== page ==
Aldermen today asked Mayor Rahm Emanuel for information to back up his contention that speed cameras near schools and parks are about saving lives, rather than swelling city coffers.
The demand for data came as Transportation Commissioner Gabe Klein briefed aldermen on speed cameras as the mayor plans to introduce an ordinance Wednesday to put the cameras near up to 1,800 schools, parks and play lots across the city.
“We’re asking for the data, so we can make an informed decision,” said Ald. James Cappleman, 46th. “Right now, we don’t have the data.”
“In the 46th Ward we have heard some residents complain and express the concern that this is more out of the desire to generate revenue,” he added. “And that’s why it’s very important that we get the facts that show that when cars travel at slower speeds, lives really are saved, that it’s not focused on generating revenue.”
Ald. John Arena, 45th, said he too has heard from residents in his ward. “They are saying don’t do this to us,” he said. “It’s overreaching. It’s a money grab. That’s what we keep hearing.”
“The data will tell me whether we should be doing this or not, and we don’t have the data to support that yet,” Arena added. “They’ve said it’s there, so it’s now on the administration’s side to give it to us and let us make an educated decision.”
If caught driving 6 to 10 mph above the limit, drivers would pay $50 fines. If they were going more than 10 mph above the limit, they would be fined $100. Red-light cameras generated $69 million for the city in 2010, and speed cameras likely would grow that amount considerably.
Although the money generated by speed camera citations will go toward school safety and repairs to roads and bridges, Ald. Howard Brookins, 21st, said he was worried a like amount of money would then be shifted out of current spending on those items to cover unrelated city costs.
He compared it to the state lottery, which was designed to boost school spending. As lottery proceeds over the years were spent on schools, the state shifted spending from other revenue sources away from school spending.
“Is this a money grab, or is this really public safety?” Brookins asked. “It could potentially have the same effect as the lottery, where we say we are going to put it into education but then we underfund education. . . . Is this really a shell game and a money grab, or is this really about public safety?”
Aldermen also said they were concerned that the cameras as proposed would operate from 6 a.m. to 8:30 p.m. Many said their local schools don’t have after-school programs much later than 6 p.m.
“How often are schools open beyond 5 p.m. or 6 p.m.?” Cappleman asked. “If it’s extremely rare, what’s the purpose of extending it beyond 6 p.m.”
Gov. Pat Quinn signed a law last month authorizing the cameras in Chicago, within an eight mile of schools and parks — which covers nearly half the city. The effort was pushed by Emanuel, who said repeatedly it was about the safety of children, not revenue.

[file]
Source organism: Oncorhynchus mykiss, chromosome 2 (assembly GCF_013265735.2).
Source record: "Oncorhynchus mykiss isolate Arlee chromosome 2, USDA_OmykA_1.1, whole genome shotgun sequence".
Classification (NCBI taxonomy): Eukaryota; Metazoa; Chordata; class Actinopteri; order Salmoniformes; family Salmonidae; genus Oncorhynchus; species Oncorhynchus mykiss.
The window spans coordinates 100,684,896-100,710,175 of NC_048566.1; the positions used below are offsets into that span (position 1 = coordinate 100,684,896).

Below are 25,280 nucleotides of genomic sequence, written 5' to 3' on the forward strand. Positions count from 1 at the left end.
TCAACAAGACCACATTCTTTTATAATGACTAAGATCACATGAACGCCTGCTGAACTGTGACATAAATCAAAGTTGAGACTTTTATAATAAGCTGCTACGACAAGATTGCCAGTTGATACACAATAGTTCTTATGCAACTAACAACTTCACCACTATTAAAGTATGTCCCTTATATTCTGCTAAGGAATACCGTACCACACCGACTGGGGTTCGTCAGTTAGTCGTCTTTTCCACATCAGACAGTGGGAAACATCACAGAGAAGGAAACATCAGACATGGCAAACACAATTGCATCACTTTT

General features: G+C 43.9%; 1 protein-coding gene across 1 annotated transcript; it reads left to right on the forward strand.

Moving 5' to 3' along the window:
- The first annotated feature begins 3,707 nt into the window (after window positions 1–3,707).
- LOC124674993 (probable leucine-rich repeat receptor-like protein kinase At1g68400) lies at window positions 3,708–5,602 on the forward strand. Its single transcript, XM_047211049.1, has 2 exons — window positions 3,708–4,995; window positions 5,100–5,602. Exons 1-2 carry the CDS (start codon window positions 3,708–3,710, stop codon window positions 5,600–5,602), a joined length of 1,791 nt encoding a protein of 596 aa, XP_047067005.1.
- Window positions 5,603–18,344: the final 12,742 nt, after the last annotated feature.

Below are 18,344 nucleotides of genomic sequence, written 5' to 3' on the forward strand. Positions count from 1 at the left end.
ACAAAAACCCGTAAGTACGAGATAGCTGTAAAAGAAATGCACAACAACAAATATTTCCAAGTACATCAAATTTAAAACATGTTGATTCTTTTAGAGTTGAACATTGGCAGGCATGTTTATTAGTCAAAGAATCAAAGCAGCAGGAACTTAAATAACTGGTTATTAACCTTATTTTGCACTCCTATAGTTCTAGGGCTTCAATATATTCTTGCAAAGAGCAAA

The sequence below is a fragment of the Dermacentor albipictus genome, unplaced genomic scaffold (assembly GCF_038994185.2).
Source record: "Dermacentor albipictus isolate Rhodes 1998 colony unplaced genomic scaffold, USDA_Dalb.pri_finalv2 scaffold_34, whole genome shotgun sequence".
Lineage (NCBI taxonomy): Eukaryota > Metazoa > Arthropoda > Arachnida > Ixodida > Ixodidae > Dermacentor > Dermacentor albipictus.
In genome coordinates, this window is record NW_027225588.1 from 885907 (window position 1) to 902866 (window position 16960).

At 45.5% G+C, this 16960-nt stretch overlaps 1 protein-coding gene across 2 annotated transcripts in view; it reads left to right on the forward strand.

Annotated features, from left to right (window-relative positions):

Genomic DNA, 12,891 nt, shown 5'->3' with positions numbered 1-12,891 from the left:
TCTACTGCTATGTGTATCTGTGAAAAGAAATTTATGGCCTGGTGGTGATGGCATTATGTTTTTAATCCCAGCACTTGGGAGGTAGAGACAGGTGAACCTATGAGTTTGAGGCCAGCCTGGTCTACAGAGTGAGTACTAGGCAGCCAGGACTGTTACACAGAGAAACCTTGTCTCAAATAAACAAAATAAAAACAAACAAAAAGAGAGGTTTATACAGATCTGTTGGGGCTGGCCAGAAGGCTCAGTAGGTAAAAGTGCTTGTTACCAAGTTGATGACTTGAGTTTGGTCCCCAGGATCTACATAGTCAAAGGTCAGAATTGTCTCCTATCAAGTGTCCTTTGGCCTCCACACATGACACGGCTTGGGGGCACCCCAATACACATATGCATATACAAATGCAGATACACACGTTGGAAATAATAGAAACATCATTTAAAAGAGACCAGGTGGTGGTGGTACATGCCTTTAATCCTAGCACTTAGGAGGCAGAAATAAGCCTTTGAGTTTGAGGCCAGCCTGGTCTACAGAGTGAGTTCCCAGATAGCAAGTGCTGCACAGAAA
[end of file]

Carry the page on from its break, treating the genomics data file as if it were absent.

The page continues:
“They are pushing the safety aspect of it,” said Ald. Scott Waguespack, 32nd, who also was briefed. “They are pushing the pedestrian plan and just slowing down speeds in general.”
Aldermen were told that signs, with speed limits and a warning that cameras could be present, would be postedacross much of the city.They could be at intersections with existing red-light cameras or on mobile platforms.
“The signage will go up around every single park and school,” said Ald. Margaret Laurino, 39th, chairman of the Pedestrian and Traffic Safety Committee that will hold hearings on the proposed speed-camera ordinance. But that doesn’t mean the cameras will necessarily be present.
Although there are thousands of locations where the speed cameras could be placed, they will start with “less than 2 percent of the eligible locations,” Brookins added.
During the first 30 days, only warning tickets would be issued. After that, drivers would get one warning ticket before getting fined.
Aldermen were told that the city needs to approve an ordinance and then go through a bid process. The speed cameras won’t be up until late this year, at the earliest, they were told.
“I don’t know that you are going to see anything before 2013,” Laurino said.
Under the law, speed cameras can be installed within one-eighth of a mile of schools and parks. A Tribune analysis found about 47 percent of the city would fall into the safety zones.
A separate Tribune analysis of a federal database of pedestrian fatalities in crashes showed that Emanuel's proposal would have a limited impact on fatalities. Of the 251 pedestrian deaths in the city between 2005 and 2009, fewer than half occurred in the "safety zones" where cameras would be located, and fewer than one-fourth of those involved speeding.
City officials said that although there are thousands of locations where the speed cameras could be placed, they will start with “less than 2 percent of the eligible locations,” Brookins said.